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Green Bean Casserole

A Fresh Take on the Thanksgiving Classic

Green bean casseroles have become as synonymous with Thanksgiving dinners as turkey and dressing, with about 20 million Americans passing this vegetable dish around the table.


The original green bean casserole, created in 1955 by Dorcus Reilly in Campbell’s test kitchen, contains six ingredients: Campbell’s cream of mushroom soup, milk, soy sauce, black pepper, green beans, and crunchy fried onions.

Reilly was tasked to create a recipe based on ingredients that any home cook of the day would have on hand, including Campbell’s mushroom soup and green beans. She settled on six simple, affordable ingredients that could be stirred together in a casserole dish and popped into the oven. The prep was minimal, and the dish worked well with frozen or canned green beans. The fried onions were pre-packaged.

"According to the company, 40 percent of its annual mushroom soup sales go toward making this one dish."

In post-war America, many women were entering the workforce yet still largely responsible for preparing the family meals. They wanted cheap, low-fuss hearty dishes. Wartime rations on canned goods were lifted, and the innovations in canning and freezing created a culture of convenience cooking.

Called initially Green Bean Bake, the casserole’s popularity soared when Campbell’s began putting the recipe on its soup cans, and according to the company, 40 percent of its annual mushroom soup sales go toward making this one dish. Dorcas Reilly is also credited for creating tuna noodle casserole.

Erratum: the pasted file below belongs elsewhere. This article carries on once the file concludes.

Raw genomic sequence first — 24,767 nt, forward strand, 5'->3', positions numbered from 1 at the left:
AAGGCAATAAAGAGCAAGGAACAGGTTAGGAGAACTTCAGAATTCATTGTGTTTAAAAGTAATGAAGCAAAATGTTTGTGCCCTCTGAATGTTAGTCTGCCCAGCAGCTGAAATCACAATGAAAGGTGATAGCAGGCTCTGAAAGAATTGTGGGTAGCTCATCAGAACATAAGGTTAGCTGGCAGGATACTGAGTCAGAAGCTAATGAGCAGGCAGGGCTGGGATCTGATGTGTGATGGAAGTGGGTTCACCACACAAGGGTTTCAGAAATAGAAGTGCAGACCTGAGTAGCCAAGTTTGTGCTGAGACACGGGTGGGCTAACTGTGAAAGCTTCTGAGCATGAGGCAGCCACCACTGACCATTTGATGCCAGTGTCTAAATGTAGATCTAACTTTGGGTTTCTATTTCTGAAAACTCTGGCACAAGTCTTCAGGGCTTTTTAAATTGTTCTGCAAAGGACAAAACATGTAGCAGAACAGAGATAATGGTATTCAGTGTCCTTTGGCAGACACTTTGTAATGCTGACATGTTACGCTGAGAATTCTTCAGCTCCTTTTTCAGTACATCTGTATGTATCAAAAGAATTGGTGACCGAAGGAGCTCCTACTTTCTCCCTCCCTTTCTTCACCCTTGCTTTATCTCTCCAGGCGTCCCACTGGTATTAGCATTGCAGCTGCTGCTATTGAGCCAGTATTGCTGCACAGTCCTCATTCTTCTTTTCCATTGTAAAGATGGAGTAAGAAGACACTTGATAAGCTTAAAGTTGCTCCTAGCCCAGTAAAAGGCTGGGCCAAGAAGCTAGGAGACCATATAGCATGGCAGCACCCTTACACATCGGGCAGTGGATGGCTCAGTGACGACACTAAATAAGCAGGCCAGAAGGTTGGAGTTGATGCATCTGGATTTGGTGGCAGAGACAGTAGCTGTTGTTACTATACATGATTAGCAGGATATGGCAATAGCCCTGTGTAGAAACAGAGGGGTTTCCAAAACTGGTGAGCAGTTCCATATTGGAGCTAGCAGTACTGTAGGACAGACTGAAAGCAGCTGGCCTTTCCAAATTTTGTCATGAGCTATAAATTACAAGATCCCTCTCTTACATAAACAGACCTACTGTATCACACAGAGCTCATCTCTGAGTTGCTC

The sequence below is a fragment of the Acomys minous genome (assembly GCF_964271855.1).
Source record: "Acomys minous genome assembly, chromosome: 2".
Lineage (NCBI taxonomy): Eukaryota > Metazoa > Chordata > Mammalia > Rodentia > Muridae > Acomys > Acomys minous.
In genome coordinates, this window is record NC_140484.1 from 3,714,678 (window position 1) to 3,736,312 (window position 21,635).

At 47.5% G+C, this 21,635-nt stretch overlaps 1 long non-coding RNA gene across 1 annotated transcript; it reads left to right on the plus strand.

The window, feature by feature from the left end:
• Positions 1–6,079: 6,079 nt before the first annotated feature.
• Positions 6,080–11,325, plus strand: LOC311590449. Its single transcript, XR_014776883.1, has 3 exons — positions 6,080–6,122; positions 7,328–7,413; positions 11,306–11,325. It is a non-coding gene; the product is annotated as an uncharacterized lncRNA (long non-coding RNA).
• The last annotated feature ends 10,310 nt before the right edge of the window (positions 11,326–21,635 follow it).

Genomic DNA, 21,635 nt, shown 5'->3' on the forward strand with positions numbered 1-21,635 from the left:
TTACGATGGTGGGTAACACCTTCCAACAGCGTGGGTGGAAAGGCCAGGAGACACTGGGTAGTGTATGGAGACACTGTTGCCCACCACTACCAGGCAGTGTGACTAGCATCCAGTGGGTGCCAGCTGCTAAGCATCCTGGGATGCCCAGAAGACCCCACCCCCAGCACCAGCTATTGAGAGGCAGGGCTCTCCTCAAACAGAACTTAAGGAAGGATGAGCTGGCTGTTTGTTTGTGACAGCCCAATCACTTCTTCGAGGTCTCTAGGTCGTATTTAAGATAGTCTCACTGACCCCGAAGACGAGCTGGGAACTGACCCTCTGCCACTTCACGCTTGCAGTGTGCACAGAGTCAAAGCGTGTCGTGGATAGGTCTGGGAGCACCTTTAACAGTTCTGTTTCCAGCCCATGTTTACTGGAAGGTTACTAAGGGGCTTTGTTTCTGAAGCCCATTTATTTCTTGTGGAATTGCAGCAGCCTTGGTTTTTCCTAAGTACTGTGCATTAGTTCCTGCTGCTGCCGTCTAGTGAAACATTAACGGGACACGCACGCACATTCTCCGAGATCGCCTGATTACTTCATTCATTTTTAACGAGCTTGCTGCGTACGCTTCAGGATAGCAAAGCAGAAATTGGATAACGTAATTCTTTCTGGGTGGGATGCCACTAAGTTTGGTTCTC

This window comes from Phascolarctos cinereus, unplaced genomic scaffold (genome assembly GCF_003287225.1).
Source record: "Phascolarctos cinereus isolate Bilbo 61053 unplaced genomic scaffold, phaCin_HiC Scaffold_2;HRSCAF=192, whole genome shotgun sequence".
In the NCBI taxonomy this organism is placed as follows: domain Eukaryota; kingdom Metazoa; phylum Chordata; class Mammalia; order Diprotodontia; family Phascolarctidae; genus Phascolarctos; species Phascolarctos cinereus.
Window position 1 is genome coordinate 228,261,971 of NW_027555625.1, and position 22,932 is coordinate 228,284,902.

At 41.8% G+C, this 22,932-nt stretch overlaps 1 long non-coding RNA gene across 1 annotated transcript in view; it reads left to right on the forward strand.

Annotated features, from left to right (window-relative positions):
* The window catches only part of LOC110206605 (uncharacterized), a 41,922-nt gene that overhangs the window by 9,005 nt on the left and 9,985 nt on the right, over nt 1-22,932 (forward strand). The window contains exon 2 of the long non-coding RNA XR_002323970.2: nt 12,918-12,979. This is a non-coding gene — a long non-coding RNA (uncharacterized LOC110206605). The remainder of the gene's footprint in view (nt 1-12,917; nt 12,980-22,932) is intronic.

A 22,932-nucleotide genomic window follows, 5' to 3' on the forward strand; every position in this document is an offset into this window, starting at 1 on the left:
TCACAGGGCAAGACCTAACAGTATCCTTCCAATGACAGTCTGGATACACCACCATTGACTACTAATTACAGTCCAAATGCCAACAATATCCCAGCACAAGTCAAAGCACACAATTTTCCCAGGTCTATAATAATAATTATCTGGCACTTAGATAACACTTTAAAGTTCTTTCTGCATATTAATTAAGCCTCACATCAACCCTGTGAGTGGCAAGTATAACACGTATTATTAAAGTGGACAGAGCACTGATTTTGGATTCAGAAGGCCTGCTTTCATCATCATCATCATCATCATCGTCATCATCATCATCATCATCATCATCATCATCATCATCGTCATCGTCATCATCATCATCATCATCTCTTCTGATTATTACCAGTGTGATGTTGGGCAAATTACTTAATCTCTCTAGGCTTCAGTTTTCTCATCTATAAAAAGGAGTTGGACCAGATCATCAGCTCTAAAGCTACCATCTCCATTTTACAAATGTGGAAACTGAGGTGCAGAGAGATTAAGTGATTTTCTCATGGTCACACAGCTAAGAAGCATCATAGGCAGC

Although Campbell created green bean casserole, over time, cooks have gotten inventive with the dish’s concept. Years ago, I clipped this recipe from a magazine, and it’s been our annual go-to for green bean casserole.



2 lbs. fresh green beans

Kosher salt

2 Tbsp. olive oil, divided

1 lb. cremini mushrooms, sliced and divided

6 Tbsp. unsalted butter, divided

4 large springs of thyme

2 Tbsp. all-purpose flour

1¼ c heavy cream

4 garlic cloves, finely grated

½ c grated Parmesan

Freshly ground black pepper

¾ c French’s fried onions



  1. Preheat oven to 375 degrees. Wash green beans and trim the ends.

  2. Working in batches, cook green beans in a large pot of boiling salted water until bright green and halfway to tenderness, about 3 minutes per batch. Drain and let cool. Heat 1 tablespoon oil in a large skillet over medium-high. Cook half of the mushrooms, without stirring, until golden brown underneath, about 2 minutes. Toss and continue to cook, tossing occasionally, until browned on both sides, about 3 minutes more.

  3. Add 2 tablespoons of butter and 2 thyme sprigs to the pan. Cook, tossing occasionally, until butter browns and mushrooms are dark brown and very tender, about 4 minutes longer.

  4. Season mushrooms with salt and transfer to a plate. Repeat with 2 tablespoons butter, salt, remaining oil, mushrooms, and thyme.

  5. Melt the remaining 2 tablespoons of butter in a large saucepan over medium-low. Whisk in flour and cook, whisking occasionally, until roux is golden brown and smells mildly nutty, about 4 minutes. Whisk in milk and cream Increase heat and bring to a simmer, whisking often, and cook until bechamel sauce is thick and bubbling, about 5 minutes.

  6. Remove from heat and whisk in garlic and Parmesan, season with salt and pepper.

  7. Arrange green beans and mushrooms in a 2-quart baking dish. Pour sauce over (it may not look like enough, but it will get saucier as it bakes). Cover tightly with foil and bake until sauce is bubbling, 25-30 minutes longer.

  8. Top with fried onions and continue to bake just until onions are slightly darker and fragrant about 3 minutes. Let sit for 10 minutes to set before serving.


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